The writer/director sits down to talk about indie filmmaking, the importance of Asian-American voices, and putting her life story on film.
Ricky Tollman’s directorial debut has great ingredients, but they add up to a terrible stew.
A touching, sensitive documentary traces actor Mark Patton’s journey from horror icon to self-imposed obscurity and back again.
For the month of March, we look back at the vibrant, confrontational, incisive work of one of American filmmaking’s most iconic figures.
A $29 million take spells success for the low-budget Universal horror film, proof that the Blumhouse model works.
Jonathan Demme’s final film is a flawed, fascinating time capsule into Obama-era politics.
Benh Zeitlin’s follow up to “Beasts of the Southern Wild” loses its way in a muddle of fairy dust and magical realism.
After 28 years, two sequels, and now with a reboot coming this June, Bernard Rose’s look at racial and economic disparity lingers the most in how it skewers the myth of the white savior.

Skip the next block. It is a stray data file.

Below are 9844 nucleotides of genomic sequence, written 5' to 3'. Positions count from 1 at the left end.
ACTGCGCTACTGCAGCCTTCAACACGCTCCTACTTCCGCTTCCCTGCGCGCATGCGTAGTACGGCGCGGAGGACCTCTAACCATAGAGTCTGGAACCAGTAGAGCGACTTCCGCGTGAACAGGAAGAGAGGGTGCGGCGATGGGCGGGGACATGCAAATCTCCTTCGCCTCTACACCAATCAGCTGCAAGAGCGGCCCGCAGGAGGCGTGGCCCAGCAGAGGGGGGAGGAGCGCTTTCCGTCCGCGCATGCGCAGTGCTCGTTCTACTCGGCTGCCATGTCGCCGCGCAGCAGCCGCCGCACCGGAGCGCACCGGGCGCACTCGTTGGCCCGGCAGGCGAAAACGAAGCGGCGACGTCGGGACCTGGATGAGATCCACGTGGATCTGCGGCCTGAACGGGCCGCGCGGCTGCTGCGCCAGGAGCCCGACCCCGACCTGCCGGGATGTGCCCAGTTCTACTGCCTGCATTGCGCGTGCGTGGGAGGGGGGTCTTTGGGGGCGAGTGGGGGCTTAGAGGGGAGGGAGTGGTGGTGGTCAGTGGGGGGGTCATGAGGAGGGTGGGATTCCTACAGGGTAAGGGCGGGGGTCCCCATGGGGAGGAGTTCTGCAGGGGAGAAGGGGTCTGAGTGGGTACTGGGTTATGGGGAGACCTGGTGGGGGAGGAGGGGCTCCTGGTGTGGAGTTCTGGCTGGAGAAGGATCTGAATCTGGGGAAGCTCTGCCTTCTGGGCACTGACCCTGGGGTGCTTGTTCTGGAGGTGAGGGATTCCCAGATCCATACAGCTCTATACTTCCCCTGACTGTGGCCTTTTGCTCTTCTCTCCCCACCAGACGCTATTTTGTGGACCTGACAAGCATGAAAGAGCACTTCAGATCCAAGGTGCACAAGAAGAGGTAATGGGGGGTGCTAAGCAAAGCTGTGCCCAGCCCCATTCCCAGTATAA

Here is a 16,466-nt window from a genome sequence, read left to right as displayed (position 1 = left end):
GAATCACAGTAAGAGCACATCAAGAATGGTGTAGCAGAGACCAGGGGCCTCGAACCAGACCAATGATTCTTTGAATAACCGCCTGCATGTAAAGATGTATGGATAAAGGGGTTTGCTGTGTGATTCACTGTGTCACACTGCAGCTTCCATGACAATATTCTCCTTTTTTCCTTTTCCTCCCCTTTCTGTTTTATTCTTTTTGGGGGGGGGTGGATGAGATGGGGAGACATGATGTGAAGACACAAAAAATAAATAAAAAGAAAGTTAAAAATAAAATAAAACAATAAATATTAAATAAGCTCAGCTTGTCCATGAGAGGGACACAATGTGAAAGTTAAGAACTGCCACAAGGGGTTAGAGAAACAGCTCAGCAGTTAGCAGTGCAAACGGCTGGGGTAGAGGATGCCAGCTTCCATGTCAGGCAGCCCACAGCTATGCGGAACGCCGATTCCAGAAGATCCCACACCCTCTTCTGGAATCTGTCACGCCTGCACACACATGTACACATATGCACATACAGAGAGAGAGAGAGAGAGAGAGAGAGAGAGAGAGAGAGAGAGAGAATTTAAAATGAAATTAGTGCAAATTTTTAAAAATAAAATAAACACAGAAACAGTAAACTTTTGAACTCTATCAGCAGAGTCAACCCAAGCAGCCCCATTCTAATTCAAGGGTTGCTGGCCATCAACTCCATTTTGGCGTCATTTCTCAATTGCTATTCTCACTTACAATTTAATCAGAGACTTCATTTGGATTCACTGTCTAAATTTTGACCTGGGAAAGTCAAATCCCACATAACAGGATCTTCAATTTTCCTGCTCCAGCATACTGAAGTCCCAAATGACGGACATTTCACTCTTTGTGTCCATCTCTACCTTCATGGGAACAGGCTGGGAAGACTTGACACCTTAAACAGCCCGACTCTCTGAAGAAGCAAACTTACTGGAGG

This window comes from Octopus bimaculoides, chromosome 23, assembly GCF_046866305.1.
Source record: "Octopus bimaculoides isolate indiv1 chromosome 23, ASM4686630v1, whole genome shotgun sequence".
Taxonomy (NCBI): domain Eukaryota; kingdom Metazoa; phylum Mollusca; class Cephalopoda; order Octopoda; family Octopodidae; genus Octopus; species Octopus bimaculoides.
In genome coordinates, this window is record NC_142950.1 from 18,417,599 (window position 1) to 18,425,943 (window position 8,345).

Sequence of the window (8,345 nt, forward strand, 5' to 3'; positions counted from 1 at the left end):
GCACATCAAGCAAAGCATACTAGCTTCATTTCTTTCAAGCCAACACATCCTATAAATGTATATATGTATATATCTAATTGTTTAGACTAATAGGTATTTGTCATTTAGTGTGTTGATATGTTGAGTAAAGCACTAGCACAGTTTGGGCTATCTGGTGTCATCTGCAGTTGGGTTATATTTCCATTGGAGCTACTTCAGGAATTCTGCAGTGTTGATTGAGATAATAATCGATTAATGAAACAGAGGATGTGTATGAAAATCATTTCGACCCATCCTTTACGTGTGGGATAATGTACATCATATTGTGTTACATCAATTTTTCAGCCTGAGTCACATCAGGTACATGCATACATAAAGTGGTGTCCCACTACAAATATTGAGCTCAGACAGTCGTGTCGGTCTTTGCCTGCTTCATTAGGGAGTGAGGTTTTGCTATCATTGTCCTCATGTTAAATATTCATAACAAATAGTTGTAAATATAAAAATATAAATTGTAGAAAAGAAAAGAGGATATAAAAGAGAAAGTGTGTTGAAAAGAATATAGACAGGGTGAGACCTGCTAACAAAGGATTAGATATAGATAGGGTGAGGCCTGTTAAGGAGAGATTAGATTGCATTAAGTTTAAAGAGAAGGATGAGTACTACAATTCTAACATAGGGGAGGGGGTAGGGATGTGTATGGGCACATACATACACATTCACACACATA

Leigh Whannell’s follow-up to Upgrade is a chilling, Hitchcockian thriller about the ways trauma follows us around.
A sensitive, nuanced Chicago dramedy that dives into the emotional complexities of abortion.
Demme’s 1986 screwball comedy is one of his most joyful and unexpectedly rebellious films.
Autumn de Wilde’s straightforward adaptation of Jane Austen’s novel has its charming moments, but that doesn’t make up for its missed opportunities.
With its lo-fi aesthetics and quietly chaotic presentation, Jonathan Demme’s 2008 drama never goes for the easy conflicts at hand.
Jonathan Demme’s remake of the 1962 classic is as notable for its look at political dehumanization as it is its modernization.
Jonathan Demme’s remake of Charade marks a low point in his career from casting and acting to pacing and direction.
Pixar gets back to its tear-jerking roots with an emotionally complex modern fantasy about grief, loss, and brotherhood.
Sam de Jong’s vibrant, raw indie offers an effortlessly dynamic showcase for its model-turned-actress star.
Michael Cristofer’s first movie since 2001 is a low-key thriller that respects its characters, even if its setup isn’t too original.